A community for all: What it’s like to be an international student in Grand Rapids high schools. 

It’s 7:30 a.m., and all around town, Grand Rapids Christian High School students begin to get ready to go to school. Traveling by car, bus or bike, students all have different ways of making the morning commute. But for some, the journey to Grand Rapids Christian began thousands of miles away, weeks before the first day of school. 

Grand Rapids Christian currently has 37 international students, out of approximately 900 in the entire student population. The

Photo courtesy of Joelle Williams.
Grand Rapids Christian High School international students at the Grand Rapids Public Museum.

students represent eight countries, with the largest number of students coming from China. This has not always been the case. 

About 6-8 years ago we went from having more South Korean students to more Chinese students,” said Joelle Williams, director of the international student program at Grand Rapids Christian. “We have about the same number of students each year, give or take a few,” she said regarding the total amount of students in the program. 

International students typically pay two to three times more than domestic students at Grand Rapids Christian. However, the amount they pay in tuition is actually the same. International students must pay for a variety of extra fees, such as insurance, academic test prep and university application support, transportation and host family stipend expenses. This cost can vary, based on the amount of scholarships given.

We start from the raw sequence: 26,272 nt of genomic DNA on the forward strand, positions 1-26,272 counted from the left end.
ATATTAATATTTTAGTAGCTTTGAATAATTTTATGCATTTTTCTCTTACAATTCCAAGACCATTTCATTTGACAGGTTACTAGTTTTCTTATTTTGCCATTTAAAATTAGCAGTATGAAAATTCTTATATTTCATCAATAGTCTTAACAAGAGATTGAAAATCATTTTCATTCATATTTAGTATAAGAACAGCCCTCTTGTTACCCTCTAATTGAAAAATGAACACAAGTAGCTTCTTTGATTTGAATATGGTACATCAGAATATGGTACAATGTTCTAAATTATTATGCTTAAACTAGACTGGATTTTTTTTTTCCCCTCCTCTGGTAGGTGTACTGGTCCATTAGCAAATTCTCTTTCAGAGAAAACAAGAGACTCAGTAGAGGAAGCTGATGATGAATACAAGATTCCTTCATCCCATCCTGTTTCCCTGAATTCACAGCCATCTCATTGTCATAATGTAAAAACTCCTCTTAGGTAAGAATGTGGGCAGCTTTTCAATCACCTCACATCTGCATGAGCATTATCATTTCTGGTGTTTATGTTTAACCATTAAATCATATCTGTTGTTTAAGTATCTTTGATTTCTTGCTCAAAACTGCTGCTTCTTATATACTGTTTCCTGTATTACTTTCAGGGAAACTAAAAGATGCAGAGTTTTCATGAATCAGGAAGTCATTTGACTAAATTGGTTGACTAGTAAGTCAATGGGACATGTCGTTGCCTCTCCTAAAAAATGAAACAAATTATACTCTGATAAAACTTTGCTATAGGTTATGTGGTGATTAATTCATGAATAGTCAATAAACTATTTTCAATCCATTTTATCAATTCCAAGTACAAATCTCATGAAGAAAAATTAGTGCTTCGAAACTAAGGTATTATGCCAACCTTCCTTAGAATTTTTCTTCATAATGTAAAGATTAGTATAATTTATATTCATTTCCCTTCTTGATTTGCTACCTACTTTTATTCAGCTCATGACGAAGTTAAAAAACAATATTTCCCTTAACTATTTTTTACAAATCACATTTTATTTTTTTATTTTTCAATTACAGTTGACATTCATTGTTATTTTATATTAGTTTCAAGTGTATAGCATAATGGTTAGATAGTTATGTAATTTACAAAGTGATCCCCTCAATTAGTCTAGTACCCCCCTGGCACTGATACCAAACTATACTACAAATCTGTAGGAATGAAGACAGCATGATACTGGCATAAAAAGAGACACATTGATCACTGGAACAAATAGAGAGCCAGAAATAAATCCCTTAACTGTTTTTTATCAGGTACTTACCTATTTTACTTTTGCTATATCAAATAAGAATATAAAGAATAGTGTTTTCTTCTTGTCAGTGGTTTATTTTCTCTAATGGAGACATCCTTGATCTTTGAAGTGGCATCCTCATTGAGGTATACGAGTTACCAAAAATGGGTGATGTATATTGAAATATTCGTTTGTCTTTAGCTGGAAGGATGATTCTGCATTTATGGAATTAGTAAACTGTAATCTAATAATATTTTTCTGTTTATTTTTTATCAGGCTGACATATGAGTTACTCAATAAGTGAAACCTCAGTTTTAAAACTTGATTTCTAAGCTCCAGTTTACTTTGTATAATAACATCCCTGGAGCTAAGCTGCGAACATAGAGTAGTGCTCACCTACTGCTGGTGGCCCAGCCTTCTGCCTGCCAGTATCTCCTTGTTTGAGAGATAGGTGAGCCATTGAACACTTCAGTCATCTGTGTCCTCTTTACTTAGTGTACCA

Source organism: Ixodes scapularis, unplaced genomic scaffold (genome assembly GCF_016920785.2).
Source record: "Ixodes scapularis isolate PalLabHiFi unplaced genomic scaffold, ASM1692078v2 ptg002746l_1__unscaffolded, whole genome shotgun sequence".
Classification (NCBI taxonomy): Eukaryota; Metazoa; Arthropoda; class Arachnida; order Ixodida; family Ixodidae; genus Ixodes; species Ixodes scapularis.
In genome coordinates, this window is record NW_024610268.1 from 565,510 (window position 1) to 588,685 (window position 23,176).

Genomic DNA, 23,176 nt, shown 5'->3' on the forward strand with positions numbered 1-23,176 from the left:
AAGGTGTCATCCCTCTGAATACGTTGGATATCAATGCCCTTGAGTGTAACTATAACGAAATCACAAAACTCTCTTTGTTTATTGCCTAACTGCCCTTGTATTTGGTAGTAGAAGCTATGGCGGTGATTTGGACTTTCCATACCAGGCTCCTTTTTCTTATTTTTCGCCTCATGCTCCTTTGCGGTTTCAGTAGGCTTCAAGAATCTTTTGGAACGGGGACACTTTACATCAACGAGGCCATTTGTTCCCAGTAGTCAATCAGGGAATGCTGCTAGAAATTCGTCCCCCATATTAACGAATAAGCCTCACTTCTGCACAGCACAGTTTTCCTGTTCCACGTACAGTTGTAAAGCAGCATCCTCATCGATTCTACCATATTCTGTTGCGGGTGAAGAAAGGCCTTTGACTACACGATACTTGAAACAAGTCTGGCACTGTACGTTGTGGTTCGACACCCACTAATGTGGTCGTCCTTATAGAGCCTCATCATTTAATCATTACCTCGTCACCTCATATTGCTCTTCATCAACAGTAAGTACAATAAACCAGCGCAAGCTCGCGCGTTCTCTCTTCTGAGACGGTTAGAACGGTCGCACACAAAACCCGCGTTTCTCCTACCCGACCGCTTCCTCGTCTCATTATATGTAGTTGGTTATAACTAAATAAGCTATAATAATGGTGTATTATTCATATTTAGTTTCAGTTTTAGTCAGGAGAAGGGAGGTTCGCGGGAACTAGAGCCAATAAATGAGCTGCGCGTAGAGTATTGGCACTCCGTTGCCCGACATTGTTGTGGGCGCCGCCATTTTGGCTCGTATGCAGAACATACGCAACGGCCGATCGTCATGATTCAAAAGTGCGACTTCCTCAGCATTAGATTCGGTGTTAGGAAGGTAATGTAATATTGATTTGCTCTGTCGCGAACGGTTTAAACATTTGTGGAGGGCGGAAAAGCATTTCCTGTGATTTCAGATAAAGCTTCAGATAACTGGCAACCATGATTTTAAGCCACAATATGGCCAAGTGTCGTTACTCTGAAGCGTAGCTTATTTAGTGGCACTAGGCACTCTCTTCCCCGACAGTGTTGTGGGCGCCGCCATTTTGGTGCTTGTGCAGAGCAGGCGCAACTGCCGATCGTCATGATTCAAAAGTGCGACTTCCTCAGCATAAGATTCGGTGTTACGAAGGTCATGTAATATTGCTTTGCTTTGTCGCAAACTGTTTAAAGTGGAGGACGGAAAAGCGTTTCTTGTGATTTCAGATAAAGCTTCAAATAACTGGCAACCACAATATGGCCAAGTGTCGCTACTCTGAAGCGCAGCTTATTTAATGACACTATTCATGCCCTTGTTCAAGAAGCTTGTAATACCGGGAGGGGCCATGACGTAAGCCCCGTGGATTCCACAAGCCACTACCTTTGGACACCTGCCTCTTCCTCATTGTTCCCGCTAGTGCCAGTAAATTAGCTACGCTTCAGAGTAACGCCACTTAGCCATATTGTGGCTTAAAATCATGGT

Photo courtesy of Joelle Williams.
Grand Rapids Christian High School students welcoming Dutch visitors.

Williams also stresses the importance of building a community for the international student population. One way they try to do this is through giving the international students opportunities to build relationships with students in America. “We pair international students up with American students at the beginning of the year and then for weekly tutoring so they have a built-in relationship with an American student.”

Grand Rapids Christian also has a school group called global ambassadors. Global ambassadors seek to plan activities and events that highlight various cultures and celebrations from around the globe. This offers international students a way to participate in the Grand Rapids Christian community while also celebrating their own cultures and learning about others. “We do this as a way to focus on and celebrate our students and our world,” said Williams. 

International students are also encouraged to share their culture with the domestic students by sharing in chapel. This can be

Photo courtesy of Moses Yang.
Moses Yang with some of his friends from The Potter’s House High School.

through song, interview, or prayers for the world, in English or in their own language. 

Across town, at Forest Hills Central, a public school, international students are encouraged to join their community through attending optional events.